Mr. Fisher’s sawmill had been, as far as we could tell, about where the path we used to get to the lake today ended. When the mill closed, the people who worked there shoved tons and tons of lumber into the water. To this day, the lake floor is covered with old wood. Every spring, my father hired somebody to come and dredge.
The shallow water would be transformed into a craggy board mountain, crawling with snapping turtles, scrambling to safety. When the driftwood dried, the men who gathered to enjoy such things, would build a colossal bonfire. Watching it burn itself down to the water was an event that attracted what for Lime Lake was a crowd.
Eventually, my grandmother bought the twenty acres next to us along the lake, including the house with the post office, hoping to remodel it and live there, but she died unexpectedly. Her five children were left to pay the taxes and fight over the place, while it inched through probate court, a process that amazingly took twenty-five years.
In 1957, my father died. I was nine. My mother had to sell Deer Trail Cottage and the land on Lime Lake. It was like tearing her heart out, having to leave this beautiful place. We moved away so that she could make a living. She never came back. It was too painful. Our lives were defined by longing for what was gone.
But my mother’s family still owned the twenty acres my grandmother had bought. Over the years, her brothers and sisters, one by one, stopped paying their share of the taxes, and the land fell to my mother and then, when she died, in 1992, to me.
It so happened that the very week of her death, a letter arrived from the county, ordering the old house on the property demolished and the well filled in. Why, I wondered?
When I brought my mother’s ashes home to Leelanau County, so she and my father would be buried side-by-side, I had been away for 34 years. I drove to Lime Lake . . . funny, I still knew how to get there . . . Slowly, I passed Deer Trail Cottage. I wondered who lived there and whether they loved it the way I had growing up.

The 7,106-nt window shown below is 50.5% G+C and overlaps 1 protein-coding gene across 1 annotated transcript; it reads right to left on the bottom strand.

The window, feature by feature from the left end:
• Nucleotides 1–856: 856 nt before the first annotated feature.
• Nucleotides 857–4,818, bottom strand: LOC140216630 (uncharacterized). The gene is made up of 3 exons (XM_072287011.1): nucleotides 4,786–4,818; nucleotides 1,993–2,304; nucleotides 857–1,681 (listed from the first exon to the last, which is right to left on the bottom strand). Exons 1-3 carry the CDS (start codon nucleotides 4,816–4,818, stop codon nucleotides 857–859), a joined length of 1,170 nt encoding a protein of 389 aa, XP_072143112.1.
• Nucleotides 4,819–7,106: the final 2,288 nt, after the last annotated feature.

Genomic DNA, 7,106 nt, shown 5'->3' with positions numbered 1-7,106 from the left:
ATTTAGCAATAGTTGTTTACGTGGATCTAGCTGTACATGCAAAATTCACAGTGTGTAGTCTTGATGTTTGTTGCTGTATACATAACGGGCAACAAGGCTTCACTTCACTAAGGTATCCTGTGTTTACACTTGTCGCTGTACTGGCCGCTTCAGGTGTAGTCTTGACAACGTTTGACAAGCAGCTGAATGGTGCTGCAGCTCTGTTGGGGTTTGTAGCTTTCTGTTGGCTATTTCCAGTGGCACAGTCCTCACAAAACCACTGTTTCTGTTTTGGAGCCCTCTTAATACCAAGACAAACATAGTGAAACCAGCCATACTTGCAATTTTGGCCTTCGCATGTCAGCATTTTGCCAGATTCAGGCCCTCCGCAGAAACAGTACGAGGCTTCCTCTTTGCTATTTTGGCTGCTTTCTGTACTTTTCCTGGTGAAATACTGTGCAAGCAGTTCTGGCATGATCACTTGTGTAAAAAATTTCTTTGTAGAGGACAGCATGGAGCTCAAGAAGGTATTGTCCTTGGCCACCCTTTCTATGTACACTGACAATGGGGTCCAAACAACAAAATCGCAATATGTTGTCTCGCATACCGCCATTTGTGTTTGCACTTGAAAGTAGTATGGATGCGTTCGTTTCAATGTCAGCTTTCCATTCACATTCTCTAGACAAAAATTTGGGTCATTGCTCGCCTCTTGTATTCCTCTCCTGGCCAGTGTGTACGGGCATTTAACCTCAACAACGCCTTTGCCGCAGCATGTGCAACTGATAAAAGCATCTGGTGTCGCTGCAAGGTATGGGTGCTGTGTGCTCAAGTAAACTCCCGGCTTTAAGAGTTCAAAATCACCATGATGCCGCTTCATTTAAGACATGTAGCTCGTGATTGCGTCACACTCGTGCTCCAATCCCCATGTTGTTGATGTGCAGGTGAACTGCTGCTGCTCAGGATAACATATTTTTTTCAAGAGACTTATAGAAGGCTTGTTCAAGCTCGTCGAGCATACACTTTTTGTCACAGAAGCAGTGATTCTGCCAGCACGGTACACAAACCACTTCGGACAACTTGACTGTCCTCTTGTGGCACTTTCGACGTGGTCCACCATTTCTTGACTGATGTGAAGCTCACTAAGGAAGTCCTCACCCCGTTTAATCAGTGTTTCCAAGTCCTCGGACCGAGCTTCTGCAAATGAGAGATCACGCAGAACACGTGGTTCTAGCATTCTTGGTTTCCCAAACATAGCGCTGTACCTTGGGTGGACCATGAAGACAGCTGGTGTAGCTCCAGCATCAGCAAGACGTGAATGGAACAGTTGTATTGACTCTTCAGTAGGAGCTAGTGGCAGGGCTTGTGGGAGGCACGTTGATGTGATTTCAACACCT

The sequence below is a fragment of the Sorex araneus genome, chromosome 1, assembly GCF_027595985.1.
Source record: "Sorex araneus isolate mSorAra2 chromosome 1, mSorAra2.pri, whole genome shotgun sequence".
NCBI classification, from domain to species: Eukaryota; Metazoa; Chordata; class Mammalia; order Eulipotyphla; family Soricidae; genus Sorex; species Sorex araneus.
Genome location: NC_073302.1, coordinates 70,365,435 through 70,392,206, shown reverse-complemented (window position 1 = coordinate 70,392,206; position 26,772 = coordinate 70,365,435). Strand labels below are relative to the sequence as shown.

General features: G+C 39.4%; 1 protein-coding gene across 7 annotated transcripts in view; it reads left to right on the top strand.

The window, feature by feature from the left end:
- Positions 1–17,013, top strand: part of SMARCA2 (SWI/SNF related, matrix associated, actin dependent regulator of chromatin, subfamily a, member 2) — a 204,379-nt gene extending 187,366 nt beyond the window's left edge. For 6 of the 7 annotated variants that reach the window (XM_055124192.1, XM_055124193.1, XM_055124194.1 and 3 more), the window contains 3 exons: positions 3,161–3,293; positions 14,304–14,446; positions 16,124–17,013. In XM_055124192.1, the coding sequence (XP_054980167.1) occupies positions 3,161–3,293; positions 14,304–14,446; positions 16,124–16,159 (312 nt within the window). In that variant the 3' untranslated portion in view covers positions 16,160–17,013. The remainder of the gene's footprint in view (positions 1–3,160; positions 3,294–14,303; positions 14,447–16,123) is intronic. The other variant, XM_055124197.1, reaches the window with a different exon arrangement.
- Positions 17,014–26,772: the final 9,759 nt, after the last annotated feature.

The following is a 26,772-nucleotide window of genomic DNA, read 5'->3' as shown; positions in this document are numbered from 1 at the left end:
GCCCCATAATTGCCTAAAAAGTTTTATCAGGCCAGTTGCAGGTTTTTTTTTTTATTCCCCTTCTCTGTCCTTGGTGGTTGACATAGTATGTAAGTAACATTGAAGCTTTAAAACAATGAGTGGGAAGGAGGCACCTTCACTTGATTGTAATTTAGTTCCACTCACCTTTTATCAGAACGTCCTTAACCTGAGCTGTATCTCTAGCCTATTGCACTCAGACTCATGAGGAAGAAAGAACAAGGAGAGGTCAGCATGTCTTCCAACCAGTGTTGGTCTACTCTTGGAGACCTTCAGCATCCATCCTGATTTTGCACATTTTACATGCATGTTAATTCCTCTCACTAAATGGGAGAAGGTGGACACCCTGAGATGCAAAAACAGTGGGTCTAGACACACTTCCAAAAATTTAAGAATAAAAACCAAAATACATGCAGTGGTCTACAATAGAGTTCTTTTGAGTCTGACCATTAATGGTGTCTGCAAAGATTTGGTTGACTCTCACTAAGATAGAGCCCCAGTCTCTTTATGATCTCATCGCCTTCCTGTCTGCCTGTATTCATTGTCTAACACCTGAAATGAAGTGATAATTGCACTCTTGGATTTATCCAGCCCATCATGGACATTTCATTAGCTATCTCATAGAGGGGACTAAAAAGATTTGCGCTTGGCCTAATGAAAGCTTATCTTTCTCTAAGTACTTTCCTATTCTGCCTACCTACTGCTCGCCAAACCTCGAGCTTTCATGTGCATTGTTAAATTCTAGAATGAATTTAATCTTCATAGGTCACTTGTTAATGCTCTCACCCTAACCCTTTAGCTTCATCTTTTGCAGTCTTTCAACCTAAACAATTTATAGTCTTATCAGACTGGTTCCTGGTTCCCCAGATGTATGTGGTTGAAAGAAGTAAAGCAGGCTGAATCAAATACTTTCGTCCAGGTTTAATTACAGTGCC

When I reached my grandmother’s twenty acres, down the road—my twenty acres now—suddenly I saw why I had gotten the demolition notice from the county. The house, or what was left of it, was leaning forty five degrees to one side—a precarious hodge-podge of broken grey boards on the verge of collapse. The old post office was gone.
In my sadness and pain, I was overwhelmed by the desire to demolish the house myself . . . smash it to pieces, drive the bulldozer. The man who owned the bulldozer was someone I had known as a small boy. He would have let me do it, but he had other projects to finish first, so in the end some pictures came in the mail of an empty space surrounded by trees and of a bare mound where the well had been filled in . . . which meant, legally, the land was considered undeveloped.
In 1996, I found myself in Leelanau County again, to attend an event honoring my father, who was still fairly well-known in the area almost forty years after his death. He brought skiing to this part of Michigan. With his thick Bavarian accent and wicked sense of humor, he was a local personality.
The sponsors of the event took me on a sentimental drive around Lime Lake, past Deer Trail Cottage. As we reached the corner where the old house and post office had been, I saw earth movers through MY trees, clearing land to build a golf course. I have nothing against golf courses, but those growling, tooting, beeping machines seemed to be harbingers of things to come, and I was scared.
I had no idea what to think, what to do, what would become of this stretch of woods and lakefront that had formed my entire identity. Someone in the car suggested I call the Leelanau Conservancy.
I had no idea how a land trust could help, in fact, I wasn’t too sure what a land trust was . . . but I called. The subject of a development easement came up, but I explained that nobody would want to inherit or buy the land for the sole purpose of paying taxes. It was undeveloped and would have to stay that way with an easement, so that wouldn’t work. I suggested GIVING the twenty acres to the conservancy.
The way it was explained to me, it would be taken off the tax roles. For ever and ever it would be protected from development. Forever, I asked? Yes, forever, I was told. It will be called the Teichner Nature Preserve, named in honor of your parents.
The conservancy asked me to write something about my gift . . . this is what I wrote . . .
Once, not long before she died, I asked my mother if she remembered anything hopelessly romantic, the most romantic thing she and my father used to do together . . . In all of my memories of them together, they were young and strong and wonderful to watch.